World's First Gene-Edited Lizard Lives

The birth of a gene-edited lizard marked a breakthrough in genome editing. It is the first reptile to introduce the albino trait to an Anolis lizard. Scientists all over the world recognized the development as a “game changer.”

The application of a transformative gene-editing tool called CRISPR enabled the creation of the first-ever gene-edited reptile, the New York Times first reported.

“We weren’t really expecting to generate an albino lizard at first,” Ashley Rasys, a graduate student at the University of Georgia who was part of the project, said.

When the lizard was born, Rasys said they were mystified since it almost looked transparent – a trait that is not typical of Anolis lizards.

“When we want to understand human biology, we go to one of these model systems,” Douglas Menke, the director of the genetics department at the University of Georgia and co-author of the study featured in the peer-reveiewed journal Science, said. 

He added that gene experiments were not conducted on reptiles before due to the presumption that reptiles were hard to work with. Scientists found it difficult to access a lizard’s reproductive systems but the breakthrough made mutation easier for future projects.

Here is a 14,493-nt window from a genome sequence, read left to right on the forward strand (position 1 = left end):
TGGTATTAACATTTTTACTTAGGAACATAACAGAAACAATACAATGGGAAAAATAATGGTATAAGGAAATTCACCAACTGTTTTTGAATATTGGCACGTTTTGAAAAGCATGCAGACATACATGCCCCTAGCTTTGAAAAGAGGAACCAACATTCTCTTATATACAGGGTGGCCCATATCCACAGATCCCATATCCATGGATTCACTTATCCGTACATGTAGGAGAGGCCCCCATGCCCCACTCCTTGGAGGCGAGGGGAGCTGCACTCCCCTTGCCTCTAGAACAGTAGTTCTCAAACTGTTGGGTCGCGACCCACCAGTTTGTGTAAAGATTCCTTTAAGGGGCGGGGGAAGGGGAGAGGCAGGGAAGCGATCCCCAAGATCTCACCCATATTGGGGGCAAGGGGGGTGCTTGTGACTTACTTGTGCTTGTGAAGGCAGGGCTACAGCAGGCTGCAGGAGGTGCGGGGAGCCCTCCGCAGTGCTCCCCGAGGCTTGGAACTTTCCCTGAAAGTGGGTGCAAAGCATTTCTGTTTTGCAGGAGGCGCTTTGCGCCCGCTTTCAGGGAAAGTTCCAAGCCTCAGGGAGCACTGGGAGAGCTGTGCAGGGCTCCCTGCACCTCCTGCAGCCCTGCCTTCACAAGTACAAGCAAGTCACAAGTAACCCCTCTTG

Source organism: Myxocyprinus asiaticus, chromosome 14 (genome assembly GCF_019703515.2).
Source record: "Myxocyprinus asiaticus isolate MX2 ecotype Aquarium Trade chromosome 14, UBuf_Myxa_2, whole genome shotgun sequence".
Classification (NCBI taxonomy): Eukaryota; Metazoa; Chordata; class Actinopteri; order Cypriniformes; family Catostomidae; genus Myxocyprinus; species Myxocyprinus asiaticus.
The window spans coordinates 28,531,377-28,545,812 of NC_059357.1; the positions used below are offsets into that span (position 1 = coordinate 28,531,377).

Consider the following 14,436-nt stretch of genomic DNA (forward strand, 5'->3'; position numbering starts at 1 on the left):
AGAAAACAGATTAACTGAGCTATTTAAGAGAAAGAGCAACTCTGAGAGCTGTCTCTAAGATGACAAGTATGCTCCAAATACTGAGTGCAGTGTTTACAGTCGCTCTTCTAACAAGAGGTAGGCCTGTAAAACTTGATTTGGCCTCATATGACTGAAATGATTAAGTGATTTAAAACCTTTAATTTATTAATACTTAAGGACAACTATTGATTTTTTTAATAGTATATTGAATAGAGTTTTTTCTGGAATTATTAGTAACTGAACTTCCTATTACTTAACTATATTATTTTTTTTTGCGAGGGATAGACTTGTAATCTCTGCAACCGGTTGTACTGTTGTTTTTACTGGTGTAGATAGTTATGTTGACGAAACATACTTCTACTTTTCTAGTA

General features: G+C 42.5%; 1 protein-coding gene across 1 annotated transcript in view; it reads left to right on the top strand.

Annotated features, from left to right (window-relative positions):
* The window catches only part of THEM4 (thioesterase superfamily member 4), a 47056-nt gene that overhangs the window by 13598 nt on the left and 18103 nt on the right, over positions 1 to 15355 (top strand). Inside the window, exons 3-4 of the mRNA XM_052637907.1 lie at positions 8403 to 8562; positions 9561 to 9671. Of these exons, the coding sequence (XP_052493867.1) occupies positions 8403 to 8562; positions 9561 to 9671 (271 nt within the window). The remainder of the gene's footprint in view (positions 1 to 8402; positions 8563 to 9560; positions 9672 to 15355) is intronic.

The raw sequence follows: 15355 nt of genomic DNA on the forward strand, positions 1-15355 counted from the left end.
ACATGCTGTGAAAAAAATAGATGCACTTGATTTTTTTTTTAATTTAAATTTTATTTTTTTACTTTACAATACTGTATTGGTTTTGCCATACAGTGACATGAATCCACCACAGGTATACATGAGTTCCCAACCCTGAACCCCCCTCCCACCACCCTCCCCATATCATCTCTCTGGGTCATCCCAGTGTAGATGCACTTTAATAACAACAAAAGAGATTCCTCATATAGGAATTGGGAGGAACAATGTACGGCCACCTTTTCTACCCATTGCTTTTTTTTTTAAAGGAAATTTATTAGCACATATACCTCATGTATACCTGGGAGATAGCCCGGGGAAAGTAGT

“We can now create two to four mutant lizards from just a day’s work,” Menke said.

The study focused on altering gene codes for albinism since this characteristic is more visual and easier to distinguish from the reptile’s normal traits. The scientists thought that it would take them years before achieving results, but the birth of the albino lizard proved them otherwise.

Scientists initially edited immature, unfertile eggs of brown Anolis lizards using genome editor CRISPR. They injected the gene to a single-celled fertilized egg where subsequent cell’s DNA was altered. They targeted a gene that produces the enzyme tyrosinase, which affects skin pigmentation.

As per evolutionary biologist Tony Gamble who studies geckos at Marquette University, the new technique may also work for snakes and other reptiles. Although mice were the common choices for test samples, the birth of the gene-edited lizard was referred to as a “game changer” in genetic mutation studies.

The project’s success also marked humans’ ability to prevent certain species from extinction. Scientists claimed that conducting CRISPR experiments on animals can help in the revival of species that had been extinct for some time. The birth of the albino lizard serves as evidence that the preservation of species is possible.